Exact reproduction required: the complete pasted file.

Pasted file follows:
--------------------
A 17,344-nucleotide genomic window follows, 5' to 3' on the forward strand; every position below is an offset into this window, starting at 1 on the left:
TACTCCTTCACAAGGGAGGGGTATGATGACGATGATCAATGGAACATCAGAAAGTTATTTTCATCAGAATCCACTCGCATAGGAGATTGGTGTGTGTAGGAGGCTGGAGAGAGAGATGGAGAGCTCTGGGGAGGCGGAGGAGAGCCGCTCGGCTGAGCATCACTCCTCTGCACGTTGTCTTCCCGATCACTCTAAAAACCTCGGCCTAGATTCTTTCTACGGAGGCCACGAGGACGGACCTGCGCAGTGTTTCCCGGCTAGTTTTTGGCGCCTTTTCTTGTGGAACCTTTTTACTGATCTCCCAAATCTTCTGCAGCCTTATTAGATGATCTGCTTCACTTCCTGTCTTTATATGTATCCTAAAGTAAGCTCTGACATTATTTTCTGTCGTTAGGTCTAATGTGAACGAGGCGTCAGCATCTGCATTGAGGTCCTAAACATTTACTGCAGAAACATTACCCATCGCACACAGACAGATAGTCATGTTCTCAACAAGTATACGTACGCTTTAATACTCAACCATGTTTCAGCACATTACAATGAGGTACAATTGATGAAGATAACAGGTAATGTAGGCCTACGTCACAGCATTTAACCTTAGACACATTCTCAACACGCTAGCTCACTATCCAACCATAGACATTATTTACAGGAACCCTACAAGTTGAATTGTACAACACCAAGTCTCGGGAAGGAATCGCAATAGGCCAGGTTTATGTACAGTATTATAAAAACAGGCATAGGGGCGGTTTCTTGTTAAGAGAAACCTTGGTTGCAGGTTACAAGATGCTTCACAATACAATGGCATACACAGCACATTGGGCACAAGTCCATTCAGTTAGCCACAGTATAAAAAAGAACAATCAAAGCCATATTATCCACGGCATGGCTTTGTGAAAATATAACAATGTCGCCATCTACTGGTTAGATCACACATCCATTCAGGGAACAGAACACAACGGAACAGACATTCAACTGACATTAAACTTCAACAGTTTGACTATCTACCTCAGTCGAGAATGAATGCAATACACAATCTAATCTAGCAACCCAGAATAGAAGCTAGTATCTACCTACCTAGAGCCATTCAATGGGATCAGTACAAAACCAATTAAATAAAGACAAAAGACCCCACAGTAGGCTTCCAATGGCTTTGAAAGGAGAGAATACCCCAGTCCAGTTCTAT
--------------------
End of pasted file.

A 17,344-nucleotide genomic window follows, 5' to 3' on the forward strand; every position below is an offset into this window, starting at 1 on the left:
TACTCCTTCACAAGGGAGGGGTATGATGACGATGATCAATGGAACATCAGAAAGTTATTTTCATCAGAATCCACTCGCATAGGAGATTGGTGTGTGTAGGAGGCTGGAGAGAGAGATGGAGAGCTCTGGGGAGGCGGAGGAGAGCCGCTCGGCTGAGCATCACTCCTCTGCACGTTGTCTTCCCGATCACTCTAAAAACCTCGGCCTAGATTCTTTCTACGGAGGCCACGAGGACGGACCTGCGCAGTGTTTCCCGGCTAGTTTTTGGCGCCTTTTCTTGTGGAACCTTTTTACTGATCTCCCAAATCTTCTGCAGCCTTATTAGATGATCTGCTTCACTTCCTGTCTTTATATGTATCCTAAAGTAAGCTCTGACATTATTTTCTGTCGTTAGGTCTAATGTGAACGAGGCGTCAGCATCTGCATTGAGGTCCTAAACATTTACTGCAGAAACATTACCCATCGCACACAGACAGATAGTCATGTTCTCAACAAGTATACGTACGCTTTAATACTCAACCATGTTTCAGCACATTACAATGAGGTACAATTGATGAAGATAACAGGTAATGTAGGCCTACGTCACAGCATTTAACCTTAGACACATTCTCAACACGCTAGCTCACTATCCAACCATAGACATTATTTACAGGAACCCTACAAGTTGAATTGTACAACACCAAGTCTCGGGAAGGAATCGCAATAGGCCAGGTTTATGTACAGTATTATAAAAACAGGCATAGGGGCGGTTTCTTGTTAAGAGAAACCTTGGTTGCAGGTTACAAGATGCTTCACAATACAATGGCATACACAGCACATTGGGCACAAGTCCATTCAGTTAGCCACAGTATAAAAAAGAACAATCAAAGCCATATTATCCACGGCATGGCTTTGTGAAAATATAACAATGTCGCCATCTACTGGTTAGATCACACATCCATTCAGGGAACAGAACACAACGGAACAGACATTCAACTGACATTAAACTTCAACAGTTTGACTATCTACCTCAGTCGAGAATGAATGCAATACACAATCTAATCTAGCAACCCAGAATAGAAGCTAGTATCTACCTACCTAGAGCCATTCAATGGGATCAGTACAAAACCAATTAAATAAAGACAAAAGACCCCACAGTAGGCTTCCAATGGCTTTGAAAGGAGAGAATACCCCAGTCCAGTTCTAT